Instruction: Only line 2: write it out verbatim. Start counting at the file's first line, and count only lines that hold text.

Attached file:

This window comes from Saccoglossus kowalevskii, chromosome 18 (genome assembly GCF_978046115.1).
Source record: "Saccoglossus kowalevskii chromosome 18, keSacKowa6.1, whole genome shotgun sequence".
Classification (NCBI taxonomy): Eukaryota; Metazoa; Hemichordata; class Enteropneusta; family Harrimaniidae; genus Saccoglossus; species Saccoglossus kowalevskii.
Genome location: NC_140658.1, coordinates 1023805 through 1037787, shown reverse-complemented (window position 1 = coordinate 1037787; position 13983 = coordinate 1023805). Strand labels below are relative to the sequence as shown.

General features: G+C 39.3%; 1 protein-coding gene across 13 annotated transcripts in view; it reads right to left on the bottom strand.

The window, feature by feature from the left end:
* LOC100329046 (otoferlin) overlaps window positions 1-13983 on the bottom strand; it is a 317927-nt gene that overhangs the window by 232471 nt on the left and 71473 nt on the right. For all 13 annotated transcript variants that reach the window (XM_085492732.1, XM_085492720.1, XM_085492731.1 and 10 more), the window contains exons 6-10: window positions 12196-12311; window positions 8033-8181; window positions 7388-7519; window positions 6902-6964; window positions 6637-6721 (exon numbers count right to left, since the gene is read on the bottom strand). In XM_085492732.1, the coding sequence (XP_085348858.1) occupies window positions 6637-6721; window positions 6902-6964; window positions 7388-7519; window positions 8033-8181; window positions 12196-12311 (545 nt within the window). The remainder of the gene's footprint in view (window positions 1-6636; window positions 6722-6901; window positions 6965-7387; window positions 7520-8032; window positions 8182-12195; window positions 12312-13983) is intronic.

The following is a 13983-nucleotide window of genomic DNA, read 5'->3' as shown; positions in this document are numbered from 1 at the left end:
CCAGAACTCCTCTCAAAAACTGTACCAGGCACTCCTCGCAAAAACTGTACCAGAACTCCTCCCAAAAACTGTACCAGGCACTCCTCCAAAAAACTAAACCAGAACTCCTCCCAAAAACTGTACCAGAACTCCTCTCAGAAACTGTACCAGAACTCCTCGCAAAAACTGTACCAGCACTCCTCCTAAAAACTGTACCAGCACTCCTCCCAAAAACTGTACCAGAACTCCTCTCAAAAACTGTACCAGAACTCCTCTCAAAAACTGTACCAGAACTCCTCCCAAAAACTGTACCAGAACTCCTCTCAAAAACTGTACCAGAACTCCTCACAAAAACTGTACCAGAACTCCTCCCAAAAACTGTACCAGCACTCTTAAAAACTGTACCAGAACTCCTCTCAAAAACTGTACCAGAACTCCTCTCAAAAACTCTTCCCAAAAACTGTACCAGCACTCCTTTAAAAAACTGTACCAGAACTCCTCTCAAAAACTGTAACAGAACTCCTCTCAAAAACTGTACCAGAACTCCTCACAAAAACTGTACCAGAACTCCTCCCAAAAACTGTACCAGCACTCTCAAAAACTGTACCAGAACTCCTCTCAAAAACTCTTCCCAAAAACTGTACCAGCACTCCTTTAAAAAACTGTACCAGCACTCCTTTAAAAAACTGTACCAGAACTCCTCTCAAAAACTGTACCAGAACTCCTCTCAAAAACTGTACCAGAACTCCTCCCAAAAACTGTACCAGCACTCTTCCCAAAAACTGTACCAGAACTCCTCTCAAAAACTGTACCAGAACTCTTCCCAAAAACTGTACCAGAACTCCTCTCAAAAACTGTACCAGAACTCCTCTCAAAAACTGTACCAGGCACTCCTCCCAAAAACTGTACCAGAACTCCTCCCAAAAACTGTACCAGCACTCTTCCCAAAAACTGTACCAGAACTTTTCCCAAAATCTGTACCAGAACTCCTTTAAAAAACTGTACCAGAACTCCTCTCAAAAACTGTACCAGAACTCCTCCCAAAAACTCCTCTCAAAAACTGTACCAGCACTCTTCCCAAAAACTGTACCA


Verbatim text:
Source record: "Saccoglossus kowalevskii chromosome 18, keSacKowa6.1, whole genome shotgun sequence".